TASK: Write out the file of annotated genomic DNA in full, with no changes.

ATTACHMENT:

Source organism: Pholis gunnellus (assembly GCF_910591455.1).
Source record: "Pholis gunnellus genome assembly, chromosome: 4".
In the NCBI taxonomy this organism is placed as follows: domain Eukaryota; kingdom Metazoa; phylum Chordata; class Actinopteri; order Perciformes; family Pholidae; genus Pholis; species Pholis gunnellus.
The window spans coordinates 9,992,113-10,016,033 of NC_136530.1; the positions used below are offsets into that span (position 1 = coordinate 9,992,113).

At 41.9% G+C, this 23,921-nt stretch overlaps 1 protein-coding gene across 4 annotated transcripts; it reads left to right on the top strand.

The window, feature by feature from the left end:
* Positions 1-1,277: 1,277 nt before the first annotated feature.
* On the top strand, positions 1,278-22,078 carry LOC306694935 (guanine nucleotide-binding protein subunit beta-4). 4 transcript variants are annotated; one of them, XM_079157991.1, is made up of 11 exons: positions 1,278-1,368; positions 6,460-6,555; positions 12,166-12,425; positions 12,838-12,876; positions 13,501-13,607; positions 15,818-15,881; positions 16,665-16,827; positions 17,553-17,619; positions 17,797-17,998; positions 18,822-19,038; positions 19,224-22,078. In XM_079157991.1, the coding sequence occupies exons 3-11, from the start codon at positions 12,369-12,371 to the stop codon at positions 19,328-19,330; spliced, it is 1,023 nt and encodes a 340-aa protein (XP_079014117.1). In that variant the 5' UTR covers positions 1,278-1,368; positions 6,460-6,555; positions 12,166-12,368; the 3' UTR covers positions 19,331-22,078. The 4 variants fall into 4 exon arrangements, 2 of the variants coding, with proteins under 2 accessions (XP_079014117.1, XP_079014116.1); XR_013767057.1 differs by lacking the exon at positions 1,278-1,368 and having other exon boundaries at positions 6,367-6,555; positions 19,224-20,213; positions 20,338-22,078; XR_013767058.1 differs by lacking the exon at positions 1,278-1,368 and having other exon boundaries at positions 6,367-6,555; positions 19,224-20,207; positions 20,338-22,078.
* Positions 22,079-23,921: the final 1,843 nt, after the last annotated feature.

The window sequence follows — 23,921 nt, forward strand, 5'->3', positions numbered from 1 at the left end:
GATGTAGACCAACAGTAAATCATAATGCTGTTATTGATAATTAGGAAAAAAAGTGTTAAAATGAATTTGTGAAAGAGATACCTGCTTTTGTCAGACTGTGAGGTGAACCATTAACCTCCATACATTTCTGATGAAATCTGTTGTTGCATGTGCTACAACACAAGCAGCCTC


Source organism: Pholis gunnellus (assembly GCF_910591455.1).
Source record: "Pholis gunnellus genome assembly, chromosome: 4".
In the NCBI taxonomy this organism is placed as follows: domain Eukaryota; kingdom Metazoa; phylum Chordata; class Actinopteri; order Perciformes; family Pholidae; genus Pholis; species Pholis gunnellus.
The window spans coordinates 9,992,113-10,016,033 of NC_136530.1; the positions used below are offsets into that span (position 1 = coordinate 9,992,113).

At 41.9% G+C, this 23,921-nt stretch overlaps 1 protein-coding gene across 4 annotated transcripts; it reads left to right on the top strand.

The window, feature by feature from the left end:
* Positions 1-1,277: 1,277 nt before the first annotated feature.
* On the top strand, positions 1,278-22,078 carry LOC306694935 (guanine nucleotide-binding protein subunit beta-4). 4 transcript variants are annotated; one of them, XM_079157991.1, is made up of 11 exons: positions 1,278-1,368; positions 6,460-6,555; positions 12,166-12,425; positions 12,838-12,876; positions 13,501-13,607; positions 15,818-15,881; positions 16,665-16,827; positions 17,553-17,619; positions 17,797-17,998; positions 18,822-19,038; positions 19,224-22,078. In XM_079157991.1, the coding sequence occupies exons 3-11, from the start codon at positions 12,369-12,371 to the stop codon at positions 19,328-19,330; spliced, it is 1,023 nt and encodes a 340-aa protein (XP_079014117.1). In that variant the 5' UTR covers positions 1,278-1,368; positions 6,460-6,555; positions 12,166-12,368; the 3' UTR covers positions 19,331-22,078. The 4 variants fall into 4 exon arrangements, 2 of the variants coding, with proteins under 2 accessions (XP_079014117.1, XP_079014116.1); XR_013767057.1 differs by lacking the exon at positions 1,278-1,368 and having other exon boundaries at positions 6,367-6,555; positions 19,224-20,213; positions 20,338-22,078; XR_013767058.1 differs by lacking the exon at positions 1,278-1,368 and having other exon boundaries at positions 6,367-6,555; positions 19,224-20,207; positions 20,338-22,078.
* Positions 22,079-23,921: the final 1,843 nt, after the last annotated feature.

The window sequence follows — 23,921 nt, forward strand, 5'->3', positions numbered from 1 at the left end:
GATGTAGACCAACAGTAAATCATAATGCTGTTATTGATAATTAGGAAAAAAAGTGTTAAAATGAATTTGTGAAAGAGATACCTGCTTTTGTCAGACTGTGAGGTGAACCATTAACCTCCATACATTTCTGATGAAATCTGTTGTTGCATGTGCTACAACACAAGCAGCCTC